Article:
The father of the Germanwings pilot who flew his plane into the Alps, killing all 150 on board, says he believes his son did not crash deliberately into the mountainside in a murderous suicide bid.

Günter Lubitz's comments have angered the families of the deceased and came during a press conference on the second anniversary of the crash, Friday (24 March).

German prosecutors concluded in January that co-pilot Andreas Lubitz, 27, was suicidal and deliberately flew his plane into the mountains.

But Günter Lubitz said his son was not depressed at the time of the incident and that the crash may not have been deliberate.

The 63-year-old has commissioned German aviation journalist Tim van Beveren, who he refers to as "an internationally recognised aerospace expert", to write a report on the tragedy.

The BBC reported that the pair planned to introduce a theory that a carbon monoxide leak in the cabin disabled Lubitz at the same time that the other pilot was locked out of the cabin.

Lubitz said: "Up to now, everyone has believed the theory of a co-pilot who was depressed for a long time, who deliberately crashed his plane into a mountain in a planned act.

"We are convinced this is false."

Asked if he believed his son was innocent, Lubitz said: "We are searching for the truth."

Germanwings Flight 4U9525
Debris from Flight 4U9525 which smashed into the French Alps in 2015 Reuters

Andreas Lubitz crashed Germanwings Flight 9525 from Barcelona to Düsseldorf 40 minutes into the flight.

On the plane were 16 German schoolchildren returning from an exchange trip with a Spanish school, and a seven-month-old baby.

"In the six years before the crash, we saw our son as a life-affirming and cheerful person. At the time of the crash, our son was not suicidal," Lubitz added, according to Sky news.

"We had to live with the fact that he was portrayed as a mass murderer in the media."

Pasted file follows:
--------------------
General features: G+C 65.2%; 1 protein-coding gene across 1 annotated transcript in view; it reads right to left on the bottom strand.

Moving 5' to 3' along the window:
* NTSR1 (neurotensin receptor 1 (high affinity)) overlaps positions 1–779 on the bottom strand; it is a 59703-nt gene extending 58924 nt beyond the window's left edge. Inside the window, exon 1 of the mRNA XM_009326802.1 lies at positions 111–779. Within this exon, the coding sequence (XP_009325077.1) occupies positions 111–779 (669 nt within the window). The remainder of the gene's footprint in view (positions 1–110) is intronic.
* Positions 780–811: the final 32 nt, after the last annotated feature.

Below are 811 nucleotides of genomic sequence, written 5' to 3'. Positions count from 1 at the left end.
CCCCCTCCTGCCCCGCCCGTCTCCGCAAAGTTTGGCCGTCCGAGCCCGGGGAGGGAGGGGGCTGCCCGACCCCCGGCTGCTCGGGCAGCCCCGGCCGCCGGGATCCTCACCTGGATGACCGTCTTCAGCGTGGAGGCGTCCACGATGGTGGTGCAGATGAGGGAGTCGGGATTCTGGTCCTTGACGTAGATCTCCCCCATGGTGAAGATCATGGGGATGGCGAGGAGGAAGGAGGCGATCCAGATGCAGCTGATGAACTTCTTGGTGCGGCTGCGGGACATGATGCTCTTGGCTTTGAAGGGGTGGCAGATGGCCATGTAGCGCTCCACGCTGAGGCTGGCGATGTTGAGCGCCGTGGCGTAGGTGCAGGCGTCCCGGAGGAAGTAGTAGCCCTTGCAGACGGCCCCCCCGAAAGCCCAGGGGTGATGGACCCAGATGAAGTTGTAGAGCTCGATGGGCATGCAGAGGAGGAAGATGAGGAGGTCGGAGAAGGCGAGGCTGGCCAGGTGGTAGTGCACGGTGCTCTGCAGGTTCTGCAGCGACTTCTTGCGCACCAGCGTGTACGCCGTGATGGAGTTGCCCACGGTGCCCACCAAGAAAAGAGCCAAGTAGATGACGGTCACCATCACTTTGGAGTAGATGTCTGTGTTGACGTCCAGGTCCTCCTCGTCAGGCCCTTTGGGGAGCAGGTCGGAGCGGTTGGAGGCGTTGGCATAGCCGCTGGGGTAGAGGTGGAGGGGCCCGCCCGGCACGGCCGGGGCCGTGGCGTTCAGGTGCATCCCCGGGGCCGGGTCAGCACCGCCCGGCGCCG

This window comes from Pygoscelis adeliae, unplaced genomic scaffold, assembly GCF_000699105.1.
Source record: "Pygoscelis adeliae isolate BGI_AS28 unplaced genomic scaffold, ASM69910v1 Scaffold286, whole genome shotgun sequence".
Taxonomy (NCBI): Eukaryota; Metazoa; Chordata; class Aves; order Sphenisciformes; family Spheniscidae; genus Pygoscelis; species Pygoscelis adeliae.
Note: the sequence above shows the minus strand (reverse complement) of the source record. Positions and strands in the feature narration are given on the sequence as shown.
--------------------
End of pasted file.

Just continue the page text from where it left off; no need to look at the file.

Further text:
Andreas Lubitz Germanwings copilot
Co-pilot Andreas Lubitz suffered severe depression in the years before the crash. Getty Images

The statement and accompanying press conference is the first public declaration by a member of Lubitz's close family since the tragedy.

Elmar Giemulla, a lawyer for several of the victims' families, said: "I imagine that Mr Lubitz wants to promote a theory that would absolve his son of any responsibility," he told Germany's Rheinische Post newspaper.

But Lubitz said: "We did not choose this day to hurt anyone. We too are relatives who lost a loved one."

Tim van Beveren und Guenter Lubitz
Tim van Beveren (R) and Gunter Lubitz (L) leave the news conference in Berlin REUTERS/Fabrizio Bensch

Andreas Lubitz had a history of depression. In 2008 his training was suspended over what was described as a severe episode. He was later cleared to fly again.

But van Beveren denied that the pilot had been treated for depression in hospital, and claimed that anti-depressants found in his home had been prescribed as he struggled with fears that he might lose his sight.

He added: "There is no evidence he deliberately brought down this plane."